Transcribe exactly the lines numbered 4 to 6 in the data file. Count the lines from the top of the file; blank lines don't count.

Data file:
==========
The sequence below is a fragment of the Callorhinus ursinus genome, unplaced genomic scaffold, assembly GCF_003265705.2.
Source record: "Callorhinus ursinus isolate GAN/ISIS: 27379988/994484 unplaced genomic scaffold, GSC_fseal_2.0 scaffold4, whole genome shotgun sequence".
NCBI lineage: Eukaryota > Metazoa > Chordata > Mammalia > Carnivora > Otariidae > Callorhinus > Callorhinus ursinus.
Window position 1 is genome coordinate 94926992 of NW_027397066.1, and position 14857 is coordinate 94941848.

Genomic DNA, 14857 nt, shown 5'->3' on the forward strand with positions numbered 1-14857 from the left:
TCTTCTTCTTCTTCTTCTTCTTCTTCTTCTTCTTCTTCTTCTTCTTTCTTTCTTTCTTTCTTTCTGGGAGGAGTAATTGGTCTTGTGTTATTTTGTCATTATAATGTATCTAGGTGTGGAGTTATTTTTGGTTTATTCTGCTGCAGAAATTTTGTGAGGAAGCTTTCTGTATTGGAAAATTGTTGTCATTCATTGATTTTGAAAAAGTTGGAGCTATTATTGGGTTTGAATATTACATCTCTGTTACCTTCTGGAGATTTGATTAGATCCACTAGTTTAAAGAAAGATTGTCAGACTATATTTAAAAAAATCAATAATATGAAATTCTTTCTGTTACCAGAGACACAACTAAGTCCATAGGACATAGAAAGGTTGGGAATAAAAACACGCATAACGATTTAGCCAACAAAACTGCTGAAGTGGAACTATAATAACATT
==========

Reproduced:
Window position 1 is genome coordinate 94926992 of NW_027397066.1, and position 14857 is coordinate 94941848.

Genomic DNA, 14857 nt, shown 5'->3' on the forward strand with positions numbered 1-14857 from the left:
TCTTCTTCTTCTTCTTCTTCTTCTTCTTCTTCTTCTTCTTCTTCTTTCTTTCTTTCTTTCTTTCTGGGAGGAGTAATTGGTCTTGTGTTATTTTGTCATTATAATGTATCTAGGTGTGGAGTTATTTTTGGTTTATTCTGCTGCAGAAATTTTGTGAGGAAGCTTTCTGTATTGGAAAATTGTTGTCATTCATTGATTTTGAAAAAGTTGGAGCTATTATTGGGTTTGAATATTACATCTCTGTTACCTTCTGGAGATTTGATTAGATCCACTAGTTTAAAGAAAGATTGTCAGACTATATTTAAAAAAATCAATAATATGAAATTCTTTCTGTTACCAGAGACACAACTAAGTCCATAGGACATAGAAAGGTTGGGAATAAAAACACGCATAACGATTTAGCCAACAAAACTGCTGAAGTGGAACTATAATAACATT